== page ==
Crossing No Man's Land: A Journey from Finland to Russia

The end of the Cold War in the early 90's ushered in a lot of positive changes for Europe: military deescalation, the emergence of democracy in the former Soviet Bloc countries, a more relaxed atmosphere across the continent, and the opening of tourism. Finally, Western tourists found themselves being able to take a peek behind the Iron Curtain and actually visit Russia itself. 

From Finland's capital, Helsinki, we drove past the densely wooded countryside of Finland, into the no man's land that signified the neutral zone between the former adversaries of the Soviet and Western powers, and finally into Russia.

* Unlike border control procedures within the European Union, the experience of entering Russia is an adventure in itself! Entry can take over a couple of hours with immigration officials having the discretion to take as much time as they wish.

* Luckily for us that day, our entry procedure was relatively quick and painless. What's amazing is this was despite the fact that there was only ONE immigration officer processing all entries that day. 

* Welcome to the Russian Federation! One will immediately notice a significant increase of military hardware and personnel on this side compared to the last European Union checkpoint in Finland.

* And after over 6 hours of driving, border checks, and immigration procedures, we finally arrived at our destination, the grand Russian city of St. Petersburg.

* St. Petersburg is Russia's second largest city (after Moscow), Russia's cultural capital, and the most European of all the cities within the Russian Federation.

* Founded by Tsar Peter the Great, St. Petersburg was, for the longest time, capital of Imperial Russia and home of the Tsars and Tsarinas.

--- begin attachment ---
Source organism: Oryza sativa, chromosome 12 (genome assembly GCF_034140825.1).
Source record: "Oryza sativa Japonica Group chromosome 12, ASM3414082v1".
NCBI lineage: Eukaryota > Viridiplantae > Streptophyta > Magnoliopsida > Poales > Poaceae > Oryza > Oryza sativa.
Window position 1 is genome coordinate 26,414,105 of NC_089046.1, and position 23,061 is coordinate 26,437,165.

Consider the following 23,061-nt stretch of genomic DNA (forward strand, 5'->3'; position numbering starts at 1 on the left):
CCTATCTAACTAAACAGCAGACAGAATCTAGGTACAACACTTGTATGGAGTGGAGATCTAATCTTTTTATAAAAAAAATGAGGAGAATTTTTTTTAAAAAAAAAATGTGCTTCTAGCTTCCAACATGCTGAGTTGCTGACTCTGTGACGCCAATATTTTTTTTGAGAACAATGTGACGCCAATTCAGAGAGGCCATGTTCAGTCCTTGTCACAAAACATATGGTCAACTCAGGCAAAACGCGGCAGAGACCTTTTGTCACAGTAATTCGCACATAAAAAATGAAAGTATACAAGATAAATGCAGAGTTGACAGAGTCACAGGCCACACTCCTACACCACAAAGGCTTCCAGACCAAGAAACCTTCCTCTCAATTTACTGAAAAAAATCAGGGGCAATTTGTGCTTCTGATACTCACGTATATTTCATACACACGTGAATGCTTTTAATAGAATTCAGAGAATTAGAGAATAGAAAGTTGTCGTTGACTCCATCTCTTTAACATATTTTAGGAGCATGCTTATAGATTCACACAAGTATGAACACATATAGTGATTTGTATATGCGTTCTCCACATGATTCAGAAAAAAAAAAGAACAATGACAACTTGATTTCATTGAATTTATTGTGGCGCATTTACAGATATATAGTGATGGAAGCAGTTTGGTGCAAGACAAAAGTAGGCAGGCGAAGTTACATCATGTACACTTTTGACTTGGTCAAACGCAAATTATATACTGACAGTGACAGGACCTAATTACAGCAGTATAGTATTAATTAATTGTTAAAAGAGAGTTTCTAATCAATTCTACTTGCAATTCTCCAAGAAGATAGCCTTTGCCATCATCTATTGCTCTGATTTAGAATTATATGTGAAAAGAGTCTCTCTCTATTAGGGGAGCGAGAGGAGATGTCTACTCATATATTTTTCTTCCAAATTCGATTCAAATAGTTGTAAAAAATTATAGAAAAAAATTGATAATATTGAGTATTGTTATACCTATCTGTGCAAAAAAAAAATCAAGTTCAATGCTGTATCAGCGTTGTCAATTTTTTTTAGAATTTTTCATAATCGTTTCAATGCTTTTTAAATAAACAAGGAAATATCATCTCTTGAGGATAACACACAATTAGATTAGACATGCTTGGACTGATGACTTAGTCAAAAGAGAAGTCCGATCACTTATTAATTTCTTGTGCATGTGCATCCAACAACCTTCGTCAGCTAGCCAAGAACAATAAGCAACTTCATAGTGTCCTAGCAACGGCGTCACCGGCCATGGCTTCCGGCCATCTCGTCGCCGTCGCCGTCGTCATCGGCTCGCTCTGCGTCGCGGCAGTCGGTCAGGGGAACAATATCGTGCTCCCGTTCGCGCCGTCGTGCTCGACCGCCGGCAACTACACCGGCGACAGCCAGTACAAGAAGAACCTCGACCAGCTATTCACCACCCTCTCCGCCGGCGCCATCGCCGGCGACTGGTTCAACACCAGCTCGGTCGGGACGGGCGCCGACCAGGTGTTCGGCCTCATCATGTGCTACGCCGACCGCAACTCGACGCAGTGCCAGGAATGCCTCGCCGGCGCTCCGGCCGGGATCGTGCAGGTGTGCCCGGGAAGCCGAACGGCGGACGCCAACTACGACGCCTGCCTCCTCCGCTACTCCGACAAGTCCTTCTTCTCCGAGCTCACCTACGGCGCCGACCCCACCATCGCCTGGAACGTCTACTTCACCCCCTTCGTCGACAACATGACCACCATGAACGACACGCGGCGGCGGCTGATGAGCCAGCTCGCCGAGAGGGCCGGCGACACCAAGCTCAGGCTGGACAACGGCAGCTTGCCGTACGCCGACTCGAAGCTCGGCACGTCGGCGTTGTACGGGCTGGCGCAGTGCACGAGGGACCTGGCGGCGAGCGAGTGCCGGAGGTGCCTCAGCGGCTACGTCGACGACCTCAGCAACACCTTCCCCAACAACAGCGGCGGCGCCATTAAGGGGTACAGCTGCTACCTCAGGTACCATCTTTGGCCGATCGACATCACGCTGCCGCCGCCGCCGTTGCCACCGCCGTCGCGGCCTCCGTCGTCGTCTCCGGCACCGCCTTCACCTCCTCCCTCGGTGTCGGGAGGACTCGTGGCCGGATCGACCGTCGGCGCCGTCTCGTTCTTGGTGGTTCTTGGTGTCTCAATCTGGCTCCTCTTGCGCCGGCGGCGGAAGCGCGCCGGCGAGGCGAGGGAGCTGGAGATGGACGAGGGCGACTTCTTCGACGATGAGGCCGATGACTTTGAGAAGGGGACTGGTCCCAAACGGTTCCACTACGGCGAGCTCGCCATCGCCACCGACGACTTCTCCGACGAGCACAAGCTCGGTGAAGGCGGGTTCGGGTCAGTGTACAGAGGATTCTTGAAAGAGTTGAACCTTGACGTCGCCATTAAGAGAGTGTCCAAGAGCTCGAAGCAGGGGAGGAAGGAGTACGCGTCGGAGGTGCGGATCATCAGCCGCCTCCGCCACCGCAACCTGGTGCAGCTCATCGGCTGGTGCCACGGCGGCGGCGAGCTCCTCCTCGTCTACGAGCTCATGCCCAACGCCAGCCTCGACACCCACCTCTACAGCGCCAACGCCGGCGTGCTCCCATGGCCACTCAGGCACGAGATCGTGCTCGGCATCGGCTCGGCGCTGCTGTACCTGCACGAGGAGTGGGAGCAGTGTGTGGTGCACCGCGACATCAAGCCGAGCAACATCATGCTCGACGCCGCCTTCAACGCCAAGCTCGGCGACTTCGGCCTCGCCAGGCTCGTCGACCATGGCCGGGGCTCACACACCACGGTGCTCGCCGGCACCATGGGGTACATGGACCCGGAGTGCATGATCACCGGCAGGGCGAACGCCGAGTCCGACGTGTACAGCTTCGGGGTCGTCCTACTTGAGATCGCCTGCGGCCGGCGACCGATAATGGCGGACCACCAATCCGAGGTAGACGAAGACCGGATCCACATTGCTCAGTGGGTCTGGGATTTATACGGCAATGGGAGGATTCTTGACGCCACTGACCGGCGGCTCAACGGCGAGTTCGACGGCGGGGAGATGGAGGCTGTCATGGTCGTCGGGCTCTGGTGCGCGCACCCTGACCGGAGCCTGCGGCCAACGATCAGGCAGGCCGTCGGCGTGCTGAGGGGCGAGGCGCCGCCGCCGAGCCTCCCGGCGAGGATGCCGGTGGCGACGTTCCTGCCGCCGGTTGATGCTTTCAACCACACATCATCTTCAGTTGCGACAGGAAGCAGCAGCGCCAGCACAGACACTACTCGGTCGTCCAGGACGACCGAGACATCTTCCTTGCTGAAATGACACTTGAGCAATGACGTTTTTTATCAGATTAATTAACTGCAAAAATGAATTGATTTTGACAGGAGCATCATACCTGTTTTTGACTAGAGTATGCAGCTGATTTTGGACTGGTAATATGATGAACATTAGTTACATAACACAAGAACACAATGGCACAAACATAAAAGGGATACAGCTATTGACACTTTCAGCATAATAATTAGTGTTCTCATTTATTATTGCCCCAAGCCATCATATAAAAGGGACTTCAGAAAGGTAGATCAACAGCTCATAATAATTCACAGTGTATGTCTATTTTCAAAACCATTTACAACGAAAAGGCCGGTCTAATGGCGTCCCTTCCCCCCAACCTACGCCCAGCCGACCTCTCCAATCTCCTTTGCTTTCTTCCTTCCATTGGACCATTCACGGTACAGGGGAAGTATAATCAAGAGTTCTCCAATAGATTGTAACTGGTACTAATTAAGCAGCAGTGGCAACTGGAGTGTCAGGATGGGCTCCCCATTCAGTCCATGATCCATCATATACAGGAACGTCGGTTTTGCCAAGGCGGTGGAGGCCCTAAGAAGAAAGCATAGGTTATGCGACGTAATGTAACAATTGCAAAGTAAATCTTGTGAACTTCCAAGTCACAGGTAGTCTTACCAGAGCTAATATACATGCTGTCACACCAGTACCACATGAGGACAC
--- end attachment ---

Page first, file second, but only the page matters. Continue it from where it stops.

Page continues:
* The story goes that Peter the Great was impressed with how his contemporary European neighbors had such rich and varied cultures, and saw how grand their cities were.

* So he ordered the Westernization of Russian social, political, and cultural institutions, the modernization of Russia's army and navy, and the building of a city that would be even more majestic than the cities of Paris, Vienna, London and others; a city which became St. Petersburg.

* And of course, everything leveled up.. including the Vodka!

* Citizens, peasants, and slaves built this grand city with their hands.

*  The city's main street is the EXTREMELY wide (over four lanes per side with a dedicated lane for trams) Nevsky Prospect.

* Most of the city's landmarks, shopping centers, and cultural galleries can be found along this main street.

* And the thoroughfare is so integral that over seven metro stations service the entirety of the road.

* Great Poseidon's Ghost!

* Hipster cafes, a must in every modern European city.

* Dad and I appreciating our time in Mother Russia.

* Souvenir stalls feature authentic Russian gifts likes babushka dolls, Faberge eggs, and Soviet-era paraphernalia.

* Shirts featuring President Putin and local football teams are popular too!

* While on Nevsky Prospect, check out the Kazan Cathedral, one of the more eye-catching and enormous structures along the road.

* Dedicated to Our Lady of Kazan, one of the most venerated icons in Russia, the Cathedral was modeled after St. Peter's Basilica in Rome. (Remember when I mentioned that Tsar Peter wanted the city to be a better version of his neighboring European cities?) 

* Another picturesque spot along the main street is that of Griboyedov Canal with the Church of Spilled Blood dramatically in the distance (more on the church in a future post).

* "I'm a much better version of my cousins: Paris and Vienna!" said the grand city.

* To walk the whole Nevsky Prospekt is to walk 4.5 kilometers. Though with these surroundings, I wouldn't mind at all!

* And like everything in this fantastic city, the Galeria Shopping Mall is enormous, grandiose, and opulent! Perfect for relaxing after a long day.


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